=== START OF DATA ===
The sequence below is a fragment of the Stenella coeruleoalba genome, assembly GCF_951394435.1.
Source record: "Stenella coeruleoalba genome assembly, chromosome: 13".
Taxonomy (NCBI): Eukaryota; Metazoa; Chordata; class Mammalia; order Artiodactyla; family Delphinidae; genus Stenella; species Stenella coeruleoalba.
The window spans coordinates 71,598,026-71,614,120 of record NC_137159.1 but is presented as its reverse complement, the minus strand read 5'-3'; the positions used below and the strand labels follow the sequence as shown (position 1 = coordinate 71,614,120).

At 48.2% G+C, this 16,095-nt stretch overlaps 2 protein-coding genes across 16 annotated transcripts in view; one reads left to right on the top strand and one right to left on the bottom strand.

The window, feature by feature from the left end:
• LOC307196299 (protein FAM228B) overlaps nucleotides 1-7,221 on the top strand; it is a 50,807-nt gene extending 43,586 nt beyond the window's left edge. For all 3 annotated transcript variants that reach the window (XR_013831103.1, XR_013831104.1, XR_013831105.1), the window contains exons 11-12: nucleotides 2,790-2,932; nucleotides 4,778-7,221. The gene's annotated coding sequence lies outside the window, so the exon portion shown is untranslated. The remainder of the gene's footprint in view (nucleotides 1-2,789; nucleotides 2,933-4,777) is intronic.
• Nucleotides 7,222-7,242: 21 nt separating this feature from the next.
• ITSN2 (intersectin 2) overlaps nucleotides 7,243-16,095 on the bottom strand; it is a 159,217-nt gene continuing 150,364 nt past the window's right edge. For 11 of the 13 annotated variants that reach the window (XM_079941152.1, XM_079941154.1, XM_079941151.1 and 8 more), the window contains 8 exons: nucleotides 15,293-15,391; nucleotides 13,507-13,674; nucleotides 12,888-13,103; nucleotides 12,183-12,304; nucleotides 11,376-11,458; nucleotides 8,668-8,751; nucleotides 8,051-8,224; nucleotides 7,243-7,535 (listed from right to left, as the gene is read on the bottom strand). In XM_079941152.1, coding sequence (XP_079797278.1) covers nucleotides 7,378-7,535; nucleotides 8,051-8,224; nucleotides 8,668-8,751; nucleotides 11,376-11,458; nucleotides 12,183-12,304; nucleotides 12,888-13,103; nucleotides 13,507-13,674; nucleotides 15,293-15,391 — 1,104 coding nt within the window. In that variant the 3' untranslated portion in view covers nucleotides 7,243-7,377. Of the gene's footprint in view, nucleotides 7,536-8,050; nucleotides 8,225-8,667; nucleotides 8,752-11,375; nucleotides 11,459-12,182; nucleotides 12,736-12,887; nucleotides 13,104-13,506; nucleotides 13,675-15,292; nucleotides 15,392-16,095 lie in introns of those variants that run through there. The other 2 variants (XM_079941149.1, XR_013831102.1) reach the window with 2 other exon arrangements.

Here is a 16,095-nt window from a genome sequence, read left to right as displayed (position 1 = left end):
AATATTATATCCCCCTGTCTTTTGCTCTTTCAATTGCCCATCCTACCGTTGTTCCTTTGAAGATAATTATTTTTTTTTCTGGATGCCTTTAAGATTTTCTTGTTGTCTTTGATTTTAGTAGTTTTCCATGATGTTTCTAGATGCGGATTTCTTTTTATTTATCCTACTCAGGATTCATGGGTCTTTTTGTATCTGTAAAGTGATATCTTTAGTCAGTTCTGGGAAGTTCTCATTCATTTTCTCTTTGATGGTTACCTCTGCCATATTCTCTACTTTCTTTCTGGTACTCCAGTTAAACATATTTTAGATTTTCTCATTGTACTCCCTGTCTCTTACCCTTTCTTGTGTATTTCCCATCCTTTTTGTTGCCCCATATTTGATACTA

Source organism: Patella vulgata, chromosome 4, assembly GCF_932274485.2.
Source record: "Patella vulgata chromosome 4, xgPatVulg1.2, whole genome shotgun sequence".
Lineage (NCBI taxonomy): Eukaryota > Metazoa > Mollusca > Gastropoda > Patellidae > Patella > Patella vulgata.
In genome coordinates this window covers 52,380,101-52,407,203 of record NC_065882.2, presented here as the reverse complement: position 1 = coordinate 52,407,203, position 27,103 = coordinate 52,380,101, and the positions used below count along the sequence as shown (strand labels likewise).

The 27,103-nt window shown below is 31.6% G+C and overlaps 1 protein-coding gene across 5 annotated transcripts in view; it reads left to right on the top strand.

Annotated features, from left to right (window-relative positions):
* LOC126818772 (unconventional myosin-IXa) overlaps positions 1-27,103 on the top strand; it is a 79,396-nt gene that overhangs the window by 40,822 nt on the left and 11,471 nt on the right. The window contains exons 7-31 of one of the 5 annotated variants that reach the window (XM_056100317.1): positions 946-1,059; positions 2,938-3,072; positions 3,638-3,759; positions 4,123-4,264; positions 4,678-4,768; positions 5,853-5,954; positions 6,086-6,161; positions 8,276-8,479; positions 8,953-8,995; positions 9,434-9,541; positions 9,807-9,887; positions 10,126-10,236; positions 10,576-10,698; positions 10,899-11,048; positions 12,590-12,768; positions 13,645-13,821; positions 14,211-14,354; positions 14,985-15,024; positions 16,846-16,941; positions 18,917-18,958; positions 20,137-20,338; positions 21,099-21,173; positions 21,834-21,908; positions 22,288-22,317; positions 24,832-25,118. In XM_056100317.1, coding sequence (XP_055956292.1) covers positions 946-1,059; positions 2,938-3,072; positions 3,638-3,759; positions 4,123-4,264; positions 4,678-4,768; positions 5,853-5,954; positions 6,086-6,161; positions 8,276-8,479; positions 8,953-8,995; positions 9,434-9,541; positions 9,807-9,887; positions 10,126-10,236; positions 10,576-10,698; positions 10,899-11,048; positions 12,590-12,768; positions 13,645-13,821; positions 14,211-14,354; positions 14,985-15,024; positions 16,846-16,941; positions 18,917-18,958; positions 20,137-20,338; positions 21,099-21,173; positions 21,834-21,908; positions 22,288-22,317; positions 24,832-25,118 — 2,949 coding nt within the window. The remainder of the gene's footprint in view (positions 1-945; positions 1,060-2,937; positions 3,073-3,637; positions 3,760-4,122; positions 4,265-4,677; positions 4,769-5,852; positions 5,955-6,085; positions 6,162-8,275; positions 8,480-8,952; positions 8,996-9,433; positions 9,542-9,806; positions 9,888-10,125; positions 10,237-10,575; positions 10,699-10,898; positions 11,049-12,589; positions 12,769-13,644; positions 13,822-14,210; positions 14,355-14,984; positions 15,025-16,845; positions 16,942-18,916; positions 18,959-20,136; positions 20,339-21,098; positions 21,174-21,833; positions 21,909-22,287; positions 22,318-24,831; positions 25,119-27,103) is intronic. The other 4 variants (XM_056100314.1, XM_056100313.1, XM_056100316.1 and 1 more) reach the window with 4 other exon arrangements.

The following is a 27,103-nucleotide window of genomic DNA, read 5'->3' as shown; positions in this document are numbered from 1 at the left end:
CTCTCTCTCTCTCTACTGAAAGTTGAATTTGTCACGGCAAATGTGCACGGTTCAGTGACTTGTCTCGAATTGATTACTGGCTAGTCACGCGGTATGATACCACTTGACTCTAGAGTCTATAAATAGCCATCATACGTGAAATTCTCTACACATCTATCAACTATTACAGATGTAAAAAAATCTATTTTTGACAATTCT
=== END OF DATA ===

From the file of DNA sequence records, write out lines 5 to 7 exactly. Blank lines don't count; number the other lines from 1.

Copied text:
At 48.2% G+C, this 16,095-nt stretch overlaps 2 protein-coding genes across 16 annotated transcripts in view; one reads left to right on the top strand and one right to left on the bottom strand.

The window, feature by feature from the left end:
• LOC307196299 (protein FAM228B) overlaps nucleotides 1-7,221 on the top strand; it is a 50,807-nt gene extending 43,586 nt beyond the window's left edge. For all 3 annotated transcript variants that reach the window (XR_013831103.1, XR_013831104.1, XR_013831105.1), the window contains exons 11-12: nucleotides 2,790-2,932; nucleotides 4,778-7,221. The gene's annotated coding sequence lies outside the window, so the exon portion shown is untranslated. The remainder of the gene's footprint in view (nucleotides 1-2,789; nucleotides 2,933-4,777) is intronic.